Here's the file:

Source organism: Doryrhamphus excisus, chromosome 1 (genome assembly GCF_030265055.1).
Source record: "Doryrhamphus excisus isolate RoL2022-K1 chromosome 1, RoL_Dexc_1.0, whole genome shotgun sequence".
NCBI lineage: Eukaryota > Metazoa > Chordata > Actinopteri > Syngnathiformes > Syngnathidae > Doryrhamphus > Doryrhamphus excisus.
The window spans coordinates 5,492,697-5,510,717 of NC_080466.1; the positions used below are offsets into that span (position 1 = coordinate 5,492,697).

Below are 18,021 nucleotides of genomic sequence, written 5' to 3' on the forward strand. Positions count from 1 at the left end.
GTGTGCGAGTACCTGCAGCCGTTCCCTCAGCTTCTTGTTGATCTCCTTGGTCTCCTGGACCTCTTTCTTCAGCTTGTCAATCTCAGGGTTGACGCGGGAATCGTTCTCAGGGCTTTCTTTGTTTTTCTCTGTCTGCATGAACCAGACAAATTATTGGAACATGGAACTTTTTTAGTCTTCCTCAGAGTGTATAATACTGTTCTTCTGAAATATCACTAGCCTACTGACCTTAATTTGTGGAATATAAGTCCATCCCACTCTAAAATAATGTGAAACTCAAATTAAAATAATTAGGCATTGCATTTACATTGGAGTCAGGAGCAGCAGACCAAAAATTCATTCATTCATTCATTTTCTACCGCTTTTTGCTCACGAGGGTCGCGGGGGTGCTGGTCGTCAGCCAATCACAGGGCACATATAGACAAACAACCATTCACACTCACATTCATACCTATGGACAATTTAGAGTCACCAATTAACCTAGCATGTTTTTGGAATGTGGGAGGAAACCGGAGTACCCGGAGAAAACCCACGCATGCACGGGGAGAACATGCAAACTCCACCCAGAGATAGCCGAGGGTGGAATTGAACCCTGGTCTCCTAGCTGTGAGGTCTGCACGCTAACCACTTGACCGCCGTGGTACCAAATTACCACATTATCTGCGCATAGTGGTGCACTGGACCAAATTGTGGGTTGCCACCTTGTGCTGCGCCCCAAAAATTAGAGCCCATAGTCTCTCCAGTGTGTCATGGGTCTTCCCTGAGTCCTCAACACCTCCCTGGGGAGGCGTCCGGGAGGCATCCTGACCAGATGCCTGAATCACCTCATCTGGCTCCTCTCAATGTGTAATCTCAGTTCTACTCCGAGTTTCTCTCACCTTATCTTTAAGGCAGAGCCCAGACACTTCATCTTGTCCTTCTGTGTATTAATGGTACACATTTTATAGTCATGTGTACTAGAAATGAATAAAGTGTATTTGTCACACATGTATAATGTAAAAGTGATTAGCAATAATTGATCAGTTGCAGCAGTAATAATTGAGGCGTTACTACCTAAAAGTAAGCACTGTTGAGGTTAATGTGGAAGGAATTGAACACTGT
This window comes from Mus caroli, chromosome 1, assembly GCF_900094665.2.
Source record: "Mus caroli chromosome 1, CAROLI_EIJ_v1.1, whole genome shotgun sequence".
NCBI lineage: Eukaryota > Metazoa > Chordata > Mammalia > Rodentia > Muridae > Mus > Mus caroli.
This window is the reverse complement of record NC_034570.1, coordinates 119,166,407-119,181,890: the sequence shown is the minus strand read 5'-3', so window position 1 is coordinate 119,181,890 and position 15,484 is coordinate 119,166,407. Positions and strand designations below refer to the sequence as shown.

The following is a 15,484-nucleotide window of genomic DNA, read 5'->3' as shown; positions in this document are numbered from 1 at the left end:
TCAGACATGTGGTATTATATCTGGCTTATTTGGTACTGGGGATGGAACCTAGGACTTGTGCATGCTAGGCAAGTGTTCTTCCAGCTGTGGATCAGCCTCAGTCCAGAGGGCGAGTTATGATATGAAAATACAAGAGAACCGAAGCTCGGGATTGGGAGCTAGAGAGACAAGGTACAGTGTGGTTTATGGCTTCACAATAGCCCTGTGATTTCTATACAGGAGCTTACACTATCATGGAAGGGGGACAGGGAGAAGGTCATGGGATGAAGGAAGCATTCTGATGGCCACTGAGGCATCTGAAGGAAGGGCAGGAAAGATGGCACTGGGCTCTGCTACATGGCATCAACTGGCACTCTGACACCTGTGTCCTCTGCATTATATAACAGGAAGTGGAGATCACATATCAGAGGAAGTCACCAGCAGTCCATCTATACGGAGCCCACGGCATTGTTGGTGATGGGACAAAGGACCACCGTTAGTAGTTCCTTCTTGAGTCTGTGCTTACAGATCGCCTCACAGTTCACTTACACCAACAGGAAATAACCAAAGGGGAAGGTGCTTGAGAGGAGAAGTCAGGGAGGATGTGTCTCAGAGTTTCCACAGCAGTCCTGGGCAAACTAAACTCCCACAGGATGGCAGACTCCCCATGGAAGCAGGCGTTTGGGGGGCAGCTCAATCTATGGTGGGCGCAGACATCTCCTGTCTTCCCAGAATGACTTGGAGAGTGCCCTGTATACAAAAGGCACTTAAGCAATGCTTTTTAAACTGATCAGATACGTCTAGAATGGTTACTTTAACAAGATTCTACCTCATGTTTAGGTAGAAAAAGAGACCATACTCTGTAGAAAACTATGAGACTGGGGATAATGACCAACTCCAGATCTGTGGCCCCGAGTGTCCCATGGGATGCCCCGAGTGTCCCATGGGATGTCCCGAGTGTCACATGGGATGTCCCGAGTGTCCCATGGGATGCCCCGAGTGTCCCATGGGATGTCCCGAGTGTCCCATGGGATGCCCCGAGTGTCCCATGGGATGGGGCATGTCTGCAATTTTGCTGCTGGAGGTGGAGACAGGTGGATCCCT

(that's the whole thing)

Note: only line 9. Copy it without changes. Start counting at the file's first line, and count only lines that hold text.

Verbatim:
NCBI lineage: Eukaryota > Metazoa > Chordata > Mammalia > Rodentia > Muridae > Mus > Mus caroli.